NATO Delegation Visits New Mexico Facilities
By Sheryl Hingorani
Sandia National Laboratories
KIRTLAND AIR FORCE BASE, N.M., May 9, 2013 A group of NATO officials are learning about work being done to support the extended nuclear deterrence mission and broader national security programs, ranging from homeland security to global nonproliferation efforts, during a three-day visit to Kirtland Air Force Base, N.M.
Members of a NATO delegation pose for a photo during a visit tp Kirtland Air Force Base, N.M. Sandia National Laboratories photo by Randy Montoya
(Click photo for screen-resolution image);high-resolution image available.
The group is touring Sandia National Laboratories and other facilities on the base in a visit that began May 8 and ends tomorrow. It includes more than 50 representatives from 23 European countries, along with officials from the Departments of Defense and State, the National Nuclear Security Administration, and other U.S. government agencies. The visitors are accompanied by Andrew Weber, assistant secretary of defense for nuclear, chemical, and biological defense programs, and by Elaine Bunn, deputy assistant secretary of defense for nuclear and missile defense policy.
The visit allows the delegation to see the research and technology required to implement U.S. policies that support the NATO alliance. The agenda for the visit includes an overview of national security and nuclear weapons programs at Sandia, Los Alamos, and Lawrence Livermore national laboratories and the National Nuclear Security Administration’s nuclear weapons enterprise, as well as mission briefings by the Defense Threat Reduction Agency and the Air Force Nuclear Weapons Center.
Sandia President and Laboratories Director Paul Hommert presented an overview of the laboratories’ history from their beginnings in the Manhattan Project, which built the first atomic bombs during World War II, to the nuclear weapons manufacturing focus of the Z Division that gave birth to Sandia as a separate laboratory in 1949. Hommert outlined Sandia’s sole focus on nuclear weapons through the 1950s and its subsequent evolution into broader national security research, including energy and Department of Defense work outside the sphere of weapons. He emphasized, however, that Sandia is focused on its core responsibility—nuclear weapons life extension programs.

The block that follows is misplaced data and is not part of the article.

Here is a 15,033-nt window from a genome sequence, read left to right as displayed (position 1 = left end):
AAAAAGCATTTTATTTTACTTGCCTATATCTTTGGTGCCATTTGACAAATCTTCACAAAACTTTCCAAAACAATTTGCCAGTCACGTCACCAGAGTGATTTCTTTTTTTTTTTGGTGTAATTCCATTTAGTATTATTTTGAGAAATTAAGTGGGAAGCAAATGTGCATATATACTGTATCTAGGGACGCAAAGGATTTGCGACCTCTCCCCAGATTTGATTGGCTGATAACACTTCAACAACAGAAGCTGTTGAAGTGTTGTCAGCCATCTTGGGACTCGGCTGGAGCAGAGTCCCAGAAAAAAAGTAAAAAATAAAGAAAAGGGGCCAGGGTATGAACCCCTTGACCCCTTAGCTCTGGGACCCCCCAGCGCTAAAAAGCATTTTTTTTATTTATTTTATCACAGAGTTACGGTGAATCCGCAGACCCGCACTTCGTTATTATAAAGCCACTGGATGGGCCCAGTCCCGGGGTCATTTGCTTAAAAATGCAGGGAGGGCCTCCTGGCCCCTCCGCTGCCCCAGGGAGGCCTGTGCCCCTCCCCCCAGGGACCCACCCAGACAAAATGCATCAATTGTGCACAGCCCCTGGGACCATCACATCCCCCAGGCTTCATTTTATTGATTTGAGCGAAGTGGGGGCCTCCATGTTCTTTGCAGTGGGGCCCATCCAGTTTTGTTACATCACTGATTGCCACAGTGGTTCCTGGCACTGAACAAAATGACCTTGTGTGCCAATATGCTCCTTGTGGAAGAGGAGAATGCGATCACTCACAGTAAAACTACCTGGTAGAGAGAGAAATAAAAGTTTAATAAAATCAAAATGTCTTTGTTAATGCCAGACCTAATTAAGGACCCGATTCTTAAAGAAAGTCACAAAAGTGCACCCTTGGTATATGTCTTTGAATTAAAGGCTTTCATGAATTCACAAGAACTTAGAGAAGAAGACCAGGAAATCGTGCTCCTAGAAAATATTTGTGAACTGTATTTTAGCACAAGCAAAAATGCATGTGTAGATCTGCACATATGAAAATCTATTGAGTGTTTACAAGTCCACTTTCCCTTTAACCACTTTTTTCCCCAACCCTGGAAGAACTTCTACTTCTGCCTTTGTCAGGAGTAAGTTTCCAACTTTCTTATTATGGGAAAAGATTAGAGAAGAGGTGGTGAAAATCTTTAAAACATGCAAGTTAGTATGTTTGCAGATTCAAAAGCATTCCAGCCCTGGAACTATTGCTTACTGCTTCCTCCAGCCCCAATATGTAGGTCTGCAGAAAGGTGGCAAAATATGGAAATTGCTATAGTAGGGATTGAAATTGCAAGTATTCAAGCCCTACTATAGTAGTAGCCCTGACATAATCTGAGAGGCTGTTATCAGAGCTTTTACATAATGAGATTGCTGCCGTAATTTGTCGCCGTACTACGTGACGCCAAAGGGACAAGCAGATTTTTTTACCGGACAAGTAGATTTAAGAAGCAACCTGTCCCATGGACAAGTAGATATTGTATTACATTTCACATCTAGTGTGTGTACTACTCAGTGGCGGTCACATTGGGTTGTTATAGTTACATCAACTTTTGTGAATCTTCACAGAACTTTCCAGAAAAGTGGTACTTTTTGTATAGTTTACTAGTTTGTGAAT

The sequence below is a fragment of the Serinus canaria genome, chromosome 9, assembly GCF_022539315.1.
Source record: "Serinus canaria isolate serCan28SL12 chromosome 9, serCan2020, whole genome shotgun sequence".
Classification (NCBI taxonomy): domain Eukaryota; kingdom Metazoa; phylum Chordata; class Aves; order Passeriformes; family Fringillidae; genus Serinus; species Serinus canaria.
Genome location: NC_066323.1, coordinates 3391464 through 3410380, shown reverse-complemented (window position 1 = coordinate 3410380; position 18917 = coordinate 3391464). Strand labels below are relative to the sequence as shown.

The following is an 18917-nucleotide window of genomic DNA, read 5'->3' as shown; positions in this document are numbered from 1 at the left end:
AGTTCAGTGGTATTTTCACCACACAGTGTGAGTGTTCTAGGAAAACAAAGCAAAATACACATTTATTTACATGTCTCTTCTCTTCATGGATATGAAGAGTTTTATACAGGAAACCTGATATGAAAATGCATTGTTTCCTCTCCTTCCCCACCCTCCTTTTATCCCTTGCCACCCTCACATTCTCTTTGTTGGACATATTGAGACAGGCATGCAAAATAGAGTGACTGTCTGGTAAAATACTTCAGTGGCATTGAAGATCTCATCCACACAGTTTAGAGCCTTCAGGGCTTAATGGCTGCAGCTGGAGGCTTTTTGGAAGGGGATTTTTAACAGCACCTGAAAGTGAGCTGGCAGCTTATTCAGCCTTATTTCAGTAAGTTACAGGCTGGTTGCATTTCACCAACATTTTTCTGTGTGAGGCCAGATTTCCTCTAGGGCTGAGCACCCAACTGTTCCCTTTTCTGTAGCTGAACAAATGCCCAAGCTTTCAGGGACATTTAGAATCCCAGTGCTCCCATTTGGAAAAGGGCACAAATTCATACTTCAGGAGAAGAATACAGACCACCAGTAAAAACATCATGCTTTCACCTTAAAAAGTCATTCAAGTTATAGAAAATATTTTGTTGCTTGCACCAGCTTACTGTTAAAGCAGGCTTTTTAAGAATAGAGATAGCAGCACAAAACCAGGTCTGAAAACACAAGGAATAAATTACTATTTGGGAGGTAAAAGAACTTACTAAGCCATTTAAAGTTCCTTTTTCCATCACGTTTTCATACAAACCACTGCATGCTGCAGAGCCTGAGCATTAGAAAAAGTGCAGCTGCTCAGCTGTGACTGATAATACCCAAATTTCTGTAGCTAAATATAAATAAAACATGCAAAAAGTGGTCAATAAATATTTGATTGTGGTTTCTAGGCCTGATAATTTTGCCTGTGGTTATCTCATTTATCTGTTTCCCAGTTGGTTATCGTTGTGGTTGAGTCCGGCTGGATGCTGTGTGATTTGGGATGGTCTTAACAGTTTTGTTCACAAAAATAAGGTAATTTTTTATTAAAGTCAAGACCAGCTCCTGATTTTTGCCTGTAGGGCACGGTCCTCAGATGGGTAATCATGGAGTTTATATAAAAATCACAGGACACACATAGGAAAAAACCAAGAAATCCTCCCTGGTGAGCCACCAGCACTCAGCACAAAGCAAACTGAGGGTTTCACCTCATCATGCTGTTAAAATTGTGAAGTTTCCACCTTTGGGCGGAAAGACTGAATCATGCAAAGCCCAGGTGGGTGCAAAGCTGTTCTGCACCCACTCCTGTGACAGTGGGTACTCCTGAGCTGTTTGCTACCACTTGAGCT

“We are in full gear to execute this mission” with the NATO alliance in mind, Hommert said.
Albuquerque Mayor Richard Berry welcomed the group May 8 at a working lunch at Sandia National Laboratories' International Programs Building. Berry told the delegates he considers the city “the cradle of defense” and cited Sandia’s “profound importance for our world and security for our all citizens.”
Sandia officials, supported by the National Nuclear Security Administration and the Air Force, also demonstrated various capabilities associated with the labs' pivotal role in supporting the nation's nuclear deterrence and non-proliferation efforts. The delegates took a windshield tour of Sandia's large-scale experimental test areas, saw demonstrations of nuclear accident response equipment, and viewed exhibits related to both homeland and global security programs. The Defense Threat Reduction Agency provided briefings on how they support nuclear surety and inspections, as well as the on-site inspection program activities which support treaty verification activities.
Five members of the delegation will participate in a national security speakers series panel tomorrow, which will be moderated by Bunn and will address U.S. allies' views of extended deterrence, the role of NATO member states in the nuclear deterrent, and arms control negotiations.